Hundreds of thousands are people in the UK are regularly turned down for credit – be that a loan, a mortgage, a credit card or a mobile phone contract. There will have been individual circumstances for those rejections but there are a number of other reasons that credit is declined which are common to all lending decisions. You can identify these reasons when you apply for your credit file from one of the three main UK credit reference agencies – Experian, Equifax and CallCredit.
Your credit file is divided into four sections:
- the bits that confirm your identity
- your record of borrowing and paying back credit
- the public records that are held on you
- any credit searches that have been made when you have applied for borrowing.
So, here is what to look out for when you look at each of these four sections. First you can check that it is correct and, second, interpret whether this information is likely to help or hinder your ability to successfully apply for credit:
- Electoral roll. Are you registered to vote? If you are, is your address correct? One of the first things that lenders will look for is that you are in registered to vote at your current address. People who are not registered to vote are statistically more likely to have defaulted on debts and sometimes move about a lot in order to escape those debts.
- Your previous addresses. The credit report keeps track of your property history so that lenders can identify an individual correctly. If you have moved about a lot in the previous six years, these addresses will be shown on your credit record (assuming that you’ve been on the electoral roll during that time) and it may be more difficult to borrow.
- Your credit score. This is a figure between 200 and 900 indicating the risk that you represent to lenders. The lower the figure, the higher the risk. Adverse behaviour (being late with repayments, applying for lots of credit, carrying too much debt, etc) will all lower your credit score in short order. It is easier to damage your credit score than to repair it which takes longer and requires more discipline.
- Your borrowing history. Every time you make a repayment on a loan, credit card or other form of credit, it is recorded on your credit file. Also recorded is the date that you made that payment and whether it was on time or late. If it is late, this will have a direct effect on your credit score.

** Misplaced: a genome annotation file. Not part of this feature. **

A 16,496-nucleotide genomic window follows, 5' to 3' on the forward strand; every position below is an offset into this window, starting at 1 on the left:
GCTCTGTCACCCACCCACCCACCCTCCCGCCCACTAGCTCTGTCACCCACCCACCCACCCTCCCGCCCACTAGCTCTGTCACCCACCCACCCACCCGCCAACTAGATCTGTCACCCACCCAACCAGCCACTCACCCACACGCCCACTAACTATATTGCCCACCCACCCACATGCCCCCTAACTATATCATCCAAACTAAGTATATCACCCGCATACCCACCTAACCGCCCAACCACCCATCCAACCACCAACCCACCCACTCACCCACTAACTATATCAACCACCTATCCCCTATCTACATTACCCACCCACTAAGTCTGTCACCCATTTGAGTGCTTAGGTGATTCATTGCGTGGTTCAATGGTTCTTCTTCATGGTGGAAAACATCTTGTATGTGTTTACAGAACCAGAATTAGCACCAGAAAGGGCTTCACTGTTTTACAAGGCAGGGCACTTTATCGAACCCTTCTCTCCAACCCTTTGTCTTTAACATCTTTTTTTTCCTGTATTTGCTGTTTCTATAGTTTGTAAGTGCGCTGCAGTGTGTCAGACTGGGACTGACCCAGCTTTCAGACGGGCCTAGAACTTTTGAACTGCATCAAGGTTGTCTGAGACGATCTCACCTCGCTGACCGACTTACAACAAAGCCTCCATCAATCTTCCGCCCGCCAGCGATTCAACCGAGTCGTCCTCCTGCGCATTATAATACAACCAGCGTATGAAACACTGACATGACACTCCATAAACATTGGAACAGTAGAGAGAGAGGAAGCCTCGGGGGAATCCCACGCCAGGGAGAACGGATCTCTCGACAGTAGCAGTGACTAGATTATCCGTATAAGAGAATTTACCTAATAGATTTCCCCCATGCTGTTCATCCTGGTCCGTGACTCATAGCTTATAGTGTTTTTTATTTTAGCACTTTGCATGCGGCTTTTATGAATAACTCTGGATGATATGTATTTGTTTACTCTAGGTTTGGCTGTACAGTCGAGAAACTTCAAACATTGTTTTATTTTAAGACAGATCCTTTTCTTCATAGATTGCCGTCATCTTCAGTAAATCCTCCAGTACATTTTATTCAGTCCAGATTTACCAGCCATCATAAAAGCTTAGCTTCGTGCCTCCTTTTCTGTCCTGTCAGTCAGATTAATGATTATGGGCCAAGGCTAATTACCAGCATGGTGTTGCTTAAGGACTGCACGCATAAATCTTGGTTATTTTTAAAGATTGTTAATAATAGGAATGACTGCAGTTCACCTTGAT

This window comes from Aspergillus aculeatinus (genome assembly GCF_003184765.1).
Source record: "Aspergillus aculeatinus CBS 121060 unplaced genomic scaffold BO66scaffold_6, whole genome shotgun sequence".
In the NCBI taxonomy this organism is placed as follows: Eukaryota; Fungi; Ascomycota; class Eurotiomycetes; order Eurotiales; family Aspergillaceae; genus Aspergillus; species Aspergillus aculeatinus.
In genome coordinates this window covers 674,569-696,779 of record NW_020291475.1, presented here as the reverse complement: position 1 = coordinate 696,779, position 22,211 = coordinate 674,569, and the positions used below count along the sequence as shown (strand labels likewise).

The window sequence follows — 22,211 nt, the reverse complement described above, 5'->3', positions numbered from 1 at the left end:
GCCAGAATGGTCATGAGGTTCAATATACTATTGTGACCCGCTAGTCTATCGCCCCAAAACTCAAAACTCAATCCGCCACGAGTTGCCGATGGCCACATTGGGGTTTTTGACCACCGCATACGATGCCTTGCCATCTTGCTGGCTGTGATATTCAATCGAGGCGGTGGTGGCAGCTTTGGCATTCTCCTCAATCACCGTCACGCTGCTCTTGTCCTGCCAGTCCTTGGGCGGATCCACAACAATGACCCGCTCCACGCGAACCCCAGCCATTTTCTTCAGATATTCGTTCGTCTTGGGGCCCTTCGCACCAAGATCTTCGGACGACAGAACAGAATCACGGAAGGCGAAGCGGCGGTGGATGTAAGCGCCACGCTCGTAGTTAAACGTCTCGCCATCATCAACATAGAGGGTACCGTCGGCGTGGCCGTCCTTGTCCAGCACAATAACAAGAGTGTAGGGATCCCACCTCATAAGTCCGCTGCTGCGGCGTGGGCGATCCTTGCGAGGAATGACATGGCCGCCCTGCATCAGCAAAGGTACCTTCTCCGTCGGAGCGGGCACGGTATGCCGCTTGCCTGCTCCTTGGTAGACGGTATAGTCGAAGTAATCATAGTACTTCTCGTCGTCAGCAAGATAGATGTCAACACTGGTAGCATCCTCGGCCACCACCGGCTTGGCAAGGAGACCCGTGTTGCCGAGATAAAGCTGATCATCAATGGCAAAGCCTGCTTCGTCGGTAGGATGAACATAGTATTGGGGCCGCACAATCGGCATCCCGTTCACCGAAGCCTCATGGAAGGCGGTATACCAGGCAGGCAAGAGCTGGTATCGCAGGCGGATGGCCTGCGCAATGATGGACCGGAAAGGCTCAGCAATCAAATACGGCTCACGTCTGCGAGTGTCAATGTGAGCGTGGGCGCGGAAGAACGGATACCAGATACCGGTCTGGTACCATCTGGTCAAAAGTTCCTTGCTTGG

- County Court Judgements (CCJs). Unless you are made bankrupt, a CCJ is the worst mark against you if you are seeking to borrow money. A CCJ is the last resort of a lender struggling with a delinquent debtor and is made in civil court to enforce the repayment of the debt. It will remain on a person’s record for six years.
- Defaults. If you don’t make a repayment on time, you’ll probably have a few days to make good. But after that, your lender will probably give you a default notice which will set out exactly what you need to do to bring your account back in order. Defaults are registered on your credit record and are serious. Ignore them and legal action will follow.
- The amount of debt you’re carrying. The amount of debt you have compared with the amount of credit you have available is clearly shown on your credit record. If you have too much, then you’re credit score will suffer and you will find it harder to get more credit.
- Financial connections. Anybody you hold a joint financial product – such as a mortgage or joint account – will be listed on your credit report. While their credit history won’t be shown, a lender will automatically look at their file when you apply for credit.
- Fraud information. This relates to your identity whether it has ever been used in connection with a financial or insurance fraud. If you can see that there is a Cifas notification on your record, then you need to find out if somebody else has been using your details when applying for a financial product.
- Utility payments. Not all electricity, water and gas companies supply information to the credit reference agencies. But some do and if yours is one of them, then any late payments on your electricity bill might hinder your ability to get credit.
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